God talk: Religious cues and electoral support
It was revealed in 2006 that Republican candidates employ a type of religious code in their political speeches. Their intention is to cue the support of religiously conservative voters without alienating other voters who may not share the same social issue agenda. The authors assess the efficacy of this GOP Code on the support of voters in specific religious traditions in an experimental setting. As expected, the code proves to be an effective cue for white evangelical Protestants but has no effect on mainline Protestants and Catholics. The form and function of the code expands our understanding of religious influence and broadens the spectrum of cues the electorate uses.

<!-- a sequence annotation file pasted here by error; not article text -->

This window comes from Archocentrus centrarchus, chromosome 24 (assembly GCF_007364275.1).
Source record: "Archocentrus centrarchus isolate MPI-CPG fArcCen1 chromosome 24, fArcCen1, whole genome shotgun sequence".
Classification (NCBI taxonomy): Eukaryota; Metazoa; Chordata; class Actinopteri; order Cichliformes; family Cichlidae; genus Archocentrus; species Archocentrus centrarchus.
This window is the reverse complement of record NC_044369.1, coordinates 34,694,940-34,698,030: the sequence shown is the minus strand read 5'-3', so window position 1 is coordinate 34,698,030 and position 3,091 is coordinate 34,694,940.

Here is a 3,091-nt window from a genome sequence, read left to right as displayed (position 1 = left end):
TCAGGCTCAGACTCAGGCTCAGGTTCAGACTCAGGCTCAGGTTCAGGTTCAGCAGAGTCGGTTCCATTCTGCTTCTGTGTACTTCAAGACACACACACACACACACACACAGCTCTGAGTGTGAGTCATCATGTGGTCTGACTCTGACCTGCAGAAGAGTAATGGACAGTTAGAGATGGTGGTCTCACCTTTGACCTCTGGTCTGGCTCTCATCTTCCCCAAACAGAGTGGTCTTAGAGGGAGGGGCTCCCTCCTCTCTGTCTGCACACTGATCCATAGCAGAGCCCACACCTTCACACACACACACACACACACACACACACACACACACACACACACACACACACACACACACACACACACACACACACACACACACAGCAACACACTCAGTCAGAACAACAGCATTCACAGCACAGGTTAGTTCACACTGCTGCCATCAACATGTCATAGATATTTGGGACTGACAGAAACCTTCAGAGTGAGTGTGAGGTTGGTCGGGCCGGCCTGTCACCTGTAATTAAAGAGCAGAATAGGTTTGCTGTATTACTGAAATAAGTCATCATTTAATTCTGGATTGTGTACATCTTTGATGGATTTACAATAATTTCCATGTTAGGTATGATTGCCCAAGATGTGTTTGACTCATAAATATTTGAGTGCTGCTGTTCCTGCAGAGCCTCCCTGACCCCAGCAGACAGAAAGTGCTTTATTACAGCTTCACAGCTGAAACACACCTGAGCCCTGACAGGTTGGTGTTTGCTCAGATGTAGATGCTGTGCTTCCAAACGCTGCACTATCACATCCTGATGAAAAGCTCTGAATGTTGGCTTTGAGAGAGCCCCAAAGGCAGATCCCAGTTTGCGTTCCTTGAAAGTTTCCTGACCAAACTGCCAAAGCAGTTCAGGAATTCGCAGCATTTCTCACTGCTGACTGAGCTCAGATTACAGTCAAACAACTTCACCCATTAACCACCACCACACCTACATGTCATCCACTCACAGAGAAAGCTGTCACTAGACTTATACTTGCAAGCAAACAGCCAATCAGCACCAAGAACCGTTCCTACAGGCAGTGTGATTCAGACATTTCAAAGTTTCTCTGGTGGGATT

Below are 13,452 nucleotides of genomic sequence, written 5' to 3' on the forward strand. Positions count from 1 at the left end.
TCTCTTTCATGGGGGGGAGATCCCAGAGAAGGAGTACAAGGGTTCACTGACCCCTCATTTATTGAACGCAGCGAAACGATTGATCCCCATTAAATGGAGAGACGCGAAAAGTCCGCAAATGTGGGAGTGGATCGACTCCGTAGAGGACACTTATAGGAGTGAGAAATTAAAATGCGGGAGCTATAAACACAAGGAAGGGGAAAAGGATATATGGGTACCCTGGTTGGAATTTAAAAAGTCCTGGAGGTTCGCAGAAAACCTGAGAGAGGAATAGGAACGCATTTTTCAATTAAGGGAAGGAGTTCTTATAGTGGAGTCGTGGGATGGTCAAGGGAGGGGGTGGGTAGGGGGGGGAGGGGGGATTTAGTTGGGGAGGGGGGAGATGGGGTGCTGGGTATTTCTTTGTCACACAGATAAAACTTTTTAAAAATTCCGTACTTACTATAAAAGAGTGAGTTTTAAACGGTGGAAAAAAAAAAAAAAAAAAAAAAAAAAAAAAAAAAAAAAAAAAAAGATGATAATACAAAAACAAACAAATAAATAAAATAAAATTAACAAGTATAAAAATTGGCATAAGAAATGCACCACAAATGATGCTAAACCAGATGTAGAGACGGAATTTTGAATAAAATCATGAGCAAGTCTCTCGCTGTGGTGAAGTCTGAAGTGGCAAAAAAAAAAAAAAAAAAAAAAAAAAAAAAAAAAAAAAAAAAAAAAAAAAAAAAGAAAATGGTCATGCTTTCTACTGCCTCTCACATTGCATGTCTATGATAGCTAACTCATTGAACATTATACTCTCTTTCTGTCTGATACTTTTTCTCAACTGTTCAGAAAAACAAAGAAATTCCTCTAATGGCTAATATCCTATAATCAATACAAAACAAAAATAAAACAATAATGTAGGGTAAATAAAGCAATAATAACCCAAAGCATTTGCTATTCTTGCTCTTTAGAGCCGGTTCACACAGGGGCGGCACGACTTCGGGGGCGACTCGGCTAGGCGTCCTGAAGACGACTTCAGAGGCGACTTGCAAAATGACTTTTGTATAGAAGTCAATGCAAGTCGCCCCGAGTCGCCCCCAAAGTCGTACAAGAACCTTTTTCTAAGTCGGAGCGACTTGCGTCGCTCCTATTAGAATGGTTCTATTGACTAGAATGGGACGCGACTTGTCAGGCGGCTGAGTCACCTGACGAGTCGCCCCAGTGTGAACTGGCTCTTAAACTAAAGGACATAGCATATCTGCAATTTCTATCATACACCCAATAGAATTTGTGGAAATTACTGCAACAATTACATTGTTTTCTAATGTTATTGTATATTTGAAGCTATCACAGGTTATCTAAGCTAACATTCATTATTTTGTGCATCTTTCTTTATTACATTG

Heuristics, Party candidates, Religion, Republican code, Shared social identity
Calfano, Brian Robert, and Paul A. Djupe. "God talk: Religious cues and electoral support." Political Research Quarterly 62, no. 2 (2009): 329-339.
Political Research Quarterly